From among the assembled kids, ten boys and girls were elected to the Junior Town Council, which was then charged with assisting Miss Bradford.  Every day the Junior Chautauqua would meet from nine until noon, to play games, listen to stories, take hikes, and, most importantly, prepare the week’s project–a minstrel show or pageant–which was performed during the last day, for the entire chautauqua. 

In 1929, Kerma Bradford traveled to Waynesburg, Pennsylvania, where she reported to the Big Brown Tent each morning from her room in the Wisecarver House.  Beyond her duties to Junior Town, Kerma had time for friendships, and time for romance. When the Junior Town supervisor returned to Coshocton that fall, she had many stories to recall to her kindergarten students, including the memory of a certain young man, future husband, Donald Minor.

Photographs from the Marilyn Minor Collection, archived with the author.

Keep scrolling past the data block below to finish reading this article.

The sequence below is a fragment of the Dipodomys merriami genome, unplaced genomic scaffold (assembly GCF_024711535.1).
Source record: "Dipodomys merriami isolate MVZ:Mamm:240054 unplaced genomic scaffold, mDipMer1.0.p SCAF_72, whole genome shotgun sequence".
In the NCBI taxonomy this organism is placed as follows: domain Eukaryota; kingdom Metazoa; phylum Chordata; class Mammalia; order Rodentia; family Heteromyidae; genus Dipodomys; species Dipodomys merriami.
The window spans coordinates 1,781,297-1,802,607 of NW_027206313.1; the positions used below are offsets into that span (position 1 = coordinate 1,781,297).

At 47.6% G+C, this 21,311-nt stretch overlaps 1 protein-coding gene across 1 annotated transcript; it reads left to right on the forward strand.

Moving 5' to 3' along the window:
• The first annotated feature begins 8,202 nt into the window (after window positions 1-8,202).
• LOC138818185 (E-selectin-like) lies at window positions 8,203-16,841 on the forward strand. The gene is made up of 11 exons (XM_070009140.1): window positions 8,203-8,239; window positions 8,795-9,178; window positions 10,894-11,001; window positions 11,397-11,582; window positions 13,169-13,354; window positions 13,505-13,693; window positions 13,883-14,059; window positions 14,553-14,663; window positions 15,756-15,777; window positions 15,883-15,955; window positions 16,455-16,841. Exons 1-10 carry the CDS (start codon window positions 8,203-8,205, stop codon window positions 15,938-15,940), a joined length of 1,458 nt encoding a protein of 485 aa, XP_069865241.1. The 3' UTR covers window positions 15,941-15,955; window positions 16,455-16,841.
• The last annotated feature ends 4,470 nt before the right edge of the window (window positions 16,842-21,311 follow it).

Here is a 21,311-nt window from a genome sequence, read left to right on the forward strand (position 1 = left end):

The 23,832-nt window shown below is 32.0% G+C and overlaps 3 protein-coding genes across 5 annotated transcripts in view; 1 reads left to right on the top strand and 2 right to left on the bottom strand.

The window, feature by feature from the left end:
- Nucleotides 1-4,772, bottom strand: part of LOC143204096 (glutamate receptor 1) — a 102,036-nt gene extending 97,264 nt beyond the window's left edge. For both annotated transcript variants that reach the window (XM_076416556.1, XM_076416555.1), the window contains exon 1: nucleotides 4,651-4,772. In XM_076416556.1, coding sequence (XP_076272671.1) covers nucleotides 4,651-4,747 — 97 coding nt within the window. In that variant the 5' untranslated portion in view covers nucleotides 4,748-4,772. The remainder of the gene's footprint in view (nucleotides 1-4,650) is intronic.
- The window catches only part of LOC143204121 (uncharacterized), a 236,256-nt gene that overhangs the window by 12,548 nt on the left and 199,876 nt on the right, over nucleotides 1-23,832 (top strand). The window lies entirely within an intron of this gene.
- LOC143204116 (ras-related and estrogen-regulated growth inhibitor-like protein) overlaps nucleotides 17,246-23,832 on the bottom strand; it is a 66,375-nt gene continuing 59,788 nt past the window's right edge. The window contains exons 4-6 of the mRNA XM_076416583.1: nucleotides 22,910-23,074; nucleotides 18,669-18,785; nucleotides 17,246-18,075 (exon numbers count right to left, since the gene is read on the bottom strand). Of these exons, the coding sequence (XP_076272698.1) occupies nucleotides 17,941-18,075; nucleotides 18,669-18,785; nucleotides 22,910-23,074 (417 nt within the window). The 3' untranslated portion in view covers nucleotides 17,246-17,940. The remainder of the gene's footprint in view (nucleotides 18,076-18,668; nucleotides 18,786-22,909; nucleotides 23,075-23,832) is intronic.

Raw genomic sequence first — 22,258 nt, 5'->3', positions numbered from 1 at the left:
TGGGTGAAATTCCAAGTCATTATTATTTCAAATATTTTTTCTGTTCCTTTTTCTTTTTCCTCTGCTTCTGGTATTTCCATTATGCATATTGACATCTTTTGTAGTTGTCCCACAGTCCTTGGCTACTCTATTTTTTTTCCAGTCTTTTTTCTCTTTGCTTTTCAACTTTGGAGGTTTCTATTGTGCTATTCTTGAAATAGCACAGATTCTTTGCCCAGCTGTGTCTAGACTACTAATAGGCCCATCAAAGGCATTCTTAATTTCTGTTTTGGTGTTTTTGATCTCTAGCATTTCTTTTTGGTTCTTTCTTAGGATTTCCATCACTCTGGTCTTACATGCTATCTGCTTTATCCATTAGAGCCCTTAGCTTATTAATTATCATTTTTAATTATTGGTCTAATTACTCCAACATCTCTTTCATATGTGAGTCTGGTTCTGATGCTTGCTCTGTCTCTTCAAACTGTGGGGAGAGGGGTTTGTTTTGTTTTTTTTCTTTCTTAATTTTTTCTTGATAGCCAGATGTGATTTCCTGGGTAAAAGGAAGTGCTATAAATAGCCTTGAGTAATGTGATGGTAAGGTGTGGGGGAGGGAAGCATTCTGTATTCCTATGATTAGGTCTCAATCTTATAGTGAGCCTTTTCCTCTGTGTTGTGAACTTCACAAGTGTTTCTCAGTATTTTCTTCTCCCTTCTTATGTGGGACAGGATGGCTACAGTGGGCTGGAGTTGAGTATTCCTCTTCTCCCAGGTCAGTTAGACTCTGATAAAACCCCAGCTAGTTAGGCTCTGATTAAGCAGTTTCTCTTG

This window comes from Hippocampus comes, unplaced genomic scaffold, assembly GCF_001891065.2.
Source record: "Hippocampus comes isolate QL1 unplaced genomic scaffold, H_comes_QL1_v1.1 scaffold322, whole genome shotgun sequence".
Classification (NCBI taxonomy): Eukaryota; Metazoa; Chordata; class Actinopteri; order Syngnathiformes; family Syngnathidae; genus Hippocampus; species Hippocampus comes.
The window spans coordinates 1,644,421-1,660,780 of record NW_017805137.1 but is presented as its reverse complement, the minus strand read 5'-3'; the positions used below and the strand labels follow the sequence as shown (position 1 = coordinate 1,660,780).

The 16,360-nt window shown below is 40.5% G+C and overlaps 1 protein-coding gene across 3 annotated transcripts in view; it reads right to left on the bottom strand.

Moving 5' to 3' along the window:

For more interesting chautauqua tidbits:

The Evening Repository (Canton), “Woman Directs Chatauqua Event,” August 12, 1928. http://www.genealogybank.com (accessed January 12, 2014).

The Evening Repository (Canton), “Chautauqua To Have Junior Town,” July 31, 1928.  http://www.genealogybank.com (accessed January 12, 2014).

Canning Charlotte, The Most American Thing in America: Circuit Chautauqua as Performance.  University of Iowa Press: Iowa City. 2005.

The Redpath Chautauqua Collection, University of Iowa digital collection: http://www.sdrc.lib.uiowa.edu/traveling-culture/inventory/msc150.html.

Aunt Alice’s Festive Table

The year was 1934, and though a great depression set boundaries on aspirations and dreams, folks still found occasion to bring out the good dishes and light the candelabras.